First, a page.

Medicare eventually opened its eligibility requirements to include more than elderly residents. Representatives expanded Medicare eligibility requirements to include individuals younger than 65 who have certain terminal conditions. Applicants younger than 65 years of age can qualify if any of the below items are true:
- Receive or qualify to receive disability income from Social Security or the Railroad Retirement Board (RRB)
- Diagnosed with End-Stage Renal Disease (ESRD)
- Diagnosed with Lou Gehrig’s Disease or amyotrophic lateral sclerosis (ALS)
- They have a disability that qualifies for Social Security benefits
Individuals with certain diagnoses will have waiting periods before they can qualify to enroll in coverage. For example, you will need to wait until your 25th month of receiving Social Security disability payments for fibromyalgia, dementia, or schizophrenia.
As someone younger than 65 years of age, you qualify for Medicare Part A at no cost if:
- The RRB sends you a disability pension.
- You have received at least 24 months of Social Security disability benefits.
- You receive Social Security benefits due to your ALS diagnosis.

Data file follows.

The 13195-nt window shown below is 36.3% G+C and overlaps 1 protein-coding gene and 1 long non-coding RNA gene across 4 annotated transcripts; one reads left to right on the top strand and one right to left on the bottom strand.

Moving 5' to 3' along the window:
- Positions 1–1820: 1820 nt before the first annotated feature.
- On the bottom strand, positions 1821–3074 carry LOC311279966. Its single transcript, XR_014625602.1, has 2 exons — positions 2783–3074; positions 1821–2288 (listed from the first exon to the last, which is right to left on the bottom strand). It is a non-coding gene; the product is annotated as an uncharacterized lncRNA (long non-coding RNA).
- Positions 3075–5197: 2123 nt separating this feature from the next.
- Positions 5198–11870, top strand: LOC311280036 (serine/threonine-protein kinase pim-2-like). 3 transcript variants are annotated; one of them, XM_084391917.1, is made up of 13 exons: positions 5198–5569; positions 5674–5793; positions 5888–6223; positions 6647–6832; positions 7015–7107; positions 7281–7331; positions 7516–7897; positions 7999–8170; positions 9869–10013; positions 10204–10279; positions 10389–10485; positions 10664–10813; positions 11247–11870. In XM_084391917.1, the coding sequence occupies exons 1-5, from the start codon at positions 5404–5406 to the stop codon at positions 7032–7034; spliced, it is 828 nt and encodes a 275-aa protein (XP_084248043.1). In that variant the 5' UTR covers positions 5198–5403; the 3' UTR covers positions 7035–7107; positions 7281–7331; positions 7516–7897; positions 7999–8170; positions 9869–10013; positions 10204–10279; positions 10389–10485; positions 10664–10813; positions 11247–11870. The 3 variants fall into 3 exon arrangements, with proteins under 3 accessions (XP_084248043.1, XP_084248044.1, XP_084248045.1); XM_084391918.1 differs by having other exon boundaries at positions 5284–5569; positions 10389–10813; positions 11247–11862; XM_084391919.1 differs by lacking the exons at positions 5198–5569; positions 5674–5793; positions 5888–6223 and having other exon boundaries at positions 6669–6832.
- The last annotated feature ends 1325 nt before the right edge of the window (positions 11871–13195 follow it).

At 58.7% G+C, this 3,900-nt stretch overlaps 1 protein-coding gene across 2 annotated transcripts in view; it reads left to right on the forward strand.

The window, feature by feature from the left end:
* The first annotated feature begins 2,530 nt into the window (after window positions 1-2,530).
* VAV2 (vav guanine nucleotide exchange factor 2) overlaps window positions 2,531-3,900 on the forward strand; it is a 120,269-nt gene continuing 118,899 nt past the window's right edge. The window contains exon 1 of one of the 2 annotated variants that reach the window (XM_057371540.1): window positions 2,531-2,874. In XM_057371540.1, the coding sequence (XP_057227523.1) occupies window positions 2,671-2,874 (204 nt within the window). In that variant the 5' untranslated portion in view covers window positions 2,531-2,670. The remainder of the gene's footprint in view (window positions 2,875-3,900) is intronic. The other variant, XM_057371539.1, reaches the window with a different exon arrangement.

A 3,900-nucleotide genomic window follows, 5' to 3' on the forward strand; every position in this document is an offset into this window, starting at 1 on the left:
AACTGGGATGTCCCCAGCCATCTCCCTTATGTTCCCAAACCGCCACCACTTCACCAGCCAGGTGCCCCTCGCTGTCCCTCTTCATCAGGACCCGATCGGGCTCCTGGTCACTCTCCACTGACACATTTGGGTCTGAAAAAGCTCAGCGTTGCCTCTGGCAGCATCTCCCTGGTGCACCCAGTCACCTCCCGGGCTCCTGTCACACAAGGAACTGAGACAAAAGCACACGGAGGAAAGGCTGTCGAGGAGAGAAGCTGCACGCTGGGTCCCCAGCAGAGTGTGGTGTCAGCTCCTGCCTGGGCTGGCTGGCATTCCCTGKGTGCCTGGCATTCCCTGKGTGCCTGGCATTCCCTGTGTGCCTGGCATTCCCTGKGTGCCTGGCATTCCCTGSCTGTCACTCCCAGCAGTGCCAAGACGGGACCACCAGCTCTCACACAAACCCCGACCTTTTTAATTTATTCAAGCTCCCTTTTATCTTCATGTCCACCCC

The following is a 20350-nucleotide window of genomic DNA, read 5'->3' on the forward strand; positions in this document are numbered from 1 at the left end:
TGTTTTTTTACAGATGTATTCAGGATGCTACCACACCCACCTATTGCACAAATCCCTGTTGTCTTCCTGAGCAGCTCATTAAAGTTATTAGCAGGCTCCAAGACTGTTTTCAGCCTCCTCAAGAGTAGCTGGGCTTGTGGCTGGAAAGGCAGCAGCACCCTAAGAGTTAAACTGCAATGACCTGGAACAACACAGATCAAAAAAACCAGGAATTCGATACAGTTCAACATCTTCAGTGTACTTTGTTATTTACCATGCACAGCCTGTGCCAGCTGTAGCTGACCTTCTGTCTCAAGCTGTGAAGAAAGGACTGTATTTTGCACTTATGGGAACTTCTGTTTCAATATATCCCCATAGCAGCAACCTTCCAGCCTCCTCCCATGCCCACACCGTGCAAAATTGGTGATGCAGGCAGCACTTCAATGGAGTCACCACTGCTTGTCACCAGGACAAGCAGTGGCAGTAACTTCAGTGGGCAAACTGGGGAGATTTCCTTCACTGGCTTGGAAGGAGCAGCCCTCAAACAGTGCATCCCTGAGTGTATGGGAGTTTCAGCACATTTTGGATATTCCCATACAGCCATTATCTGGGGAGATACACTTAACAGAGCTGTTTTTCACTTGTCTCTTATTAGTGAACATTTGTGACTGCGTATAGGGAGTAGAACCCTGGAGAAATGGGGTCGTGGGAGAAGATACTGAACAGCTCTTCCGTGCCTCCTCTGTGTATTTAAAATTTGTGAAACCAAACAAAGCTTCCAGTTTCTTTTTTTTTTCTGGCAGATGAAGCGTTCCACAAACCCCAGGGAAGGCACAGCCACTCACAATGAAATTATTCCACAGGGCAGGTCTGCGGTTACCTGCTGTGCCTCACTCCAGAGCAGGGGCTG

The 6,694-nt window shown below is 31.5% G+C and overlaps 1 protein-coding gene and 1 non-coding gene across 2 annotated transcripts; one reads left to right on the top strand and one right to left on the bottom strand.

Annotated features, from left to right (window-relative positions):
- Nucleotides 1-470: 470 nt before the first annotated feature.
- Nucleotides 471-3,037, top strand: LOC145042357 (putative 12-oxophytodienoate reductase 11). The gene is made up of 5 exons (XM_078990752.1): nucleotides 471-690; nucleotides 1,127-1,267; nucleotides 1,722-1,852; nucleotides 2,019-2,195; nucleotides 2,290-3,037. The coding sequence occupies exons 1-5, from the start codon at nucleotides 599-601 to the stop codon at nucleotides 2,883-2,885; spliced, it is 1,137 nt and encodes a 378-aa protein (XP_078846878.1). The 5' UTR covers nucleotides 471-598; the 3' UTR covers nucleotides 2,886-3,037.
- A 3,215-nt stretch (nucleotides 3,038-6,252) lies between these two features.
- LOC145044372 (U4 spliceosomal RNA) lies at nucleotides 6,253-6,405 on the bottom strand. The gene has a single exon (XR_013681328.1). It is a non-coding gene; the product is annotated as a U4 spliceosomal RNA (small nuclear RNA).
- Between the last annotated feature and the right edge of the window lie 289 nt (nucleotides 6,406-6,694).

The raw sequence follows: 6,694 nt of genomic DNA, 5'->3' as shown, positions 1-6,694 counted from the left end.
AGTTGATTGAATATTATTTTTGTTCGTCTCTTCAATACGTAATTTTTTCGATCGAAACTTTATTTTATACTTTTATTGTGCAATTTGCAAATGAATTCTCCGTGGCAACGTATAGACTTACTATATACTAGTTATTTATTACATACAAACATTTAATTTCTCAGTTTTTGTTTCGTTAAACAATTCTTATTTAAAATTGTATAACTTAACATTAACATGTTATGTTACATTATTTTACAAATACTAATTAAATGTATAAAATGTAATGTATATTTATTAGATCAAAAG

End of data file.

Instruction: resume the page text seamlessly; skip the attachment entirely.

- You meet the requirements of the Social Security disability program and have adequate work credits.
- You are the spouse or dependent child of a worker who qualifies, older than 50, and meets the Social Security disability program requirements.
If you qualify for Social Security disability benefits, the program will automatically enroll you in Original Medicare (Medicare Part B and A) in your 25th month of receiving benefits. Even if you qualify for free Part A, you will need to cover the cost of Part B premiums.
Likewise, Social Security will automatically enroll you in Original Medicare the first month you receive Social Security disability benefits due to ALS. Medicare Part B is optional whether you have ALS or another qualifying disability that automatically signs you up for Medicare. The coverage is voluntary since you may be responsible for paying the monthly premiums.
Younger individuals who qualify for both Medicare and Medicaid may have partial- or full-dual coverage. The programs will pay for Part A and Part B premiums, coinsurances, copayments, and deductibles with full-dual coverage. With partial-dual coverage, the beneficiary will be responsible for some of the costs.
If you have ESRD, Medicare coverage begins when you become able to qualify. Coverage typically starts on the first day of receiving dialysis for the fourth month. Your coverage can begin retroactively, up to 12 months before you apply.
If the Social Security Administration does not automatically register you, you will need to wait for the Medicare enrollment dates. Your eligibility period will determine when you can sign up for the federal health care insurance plan.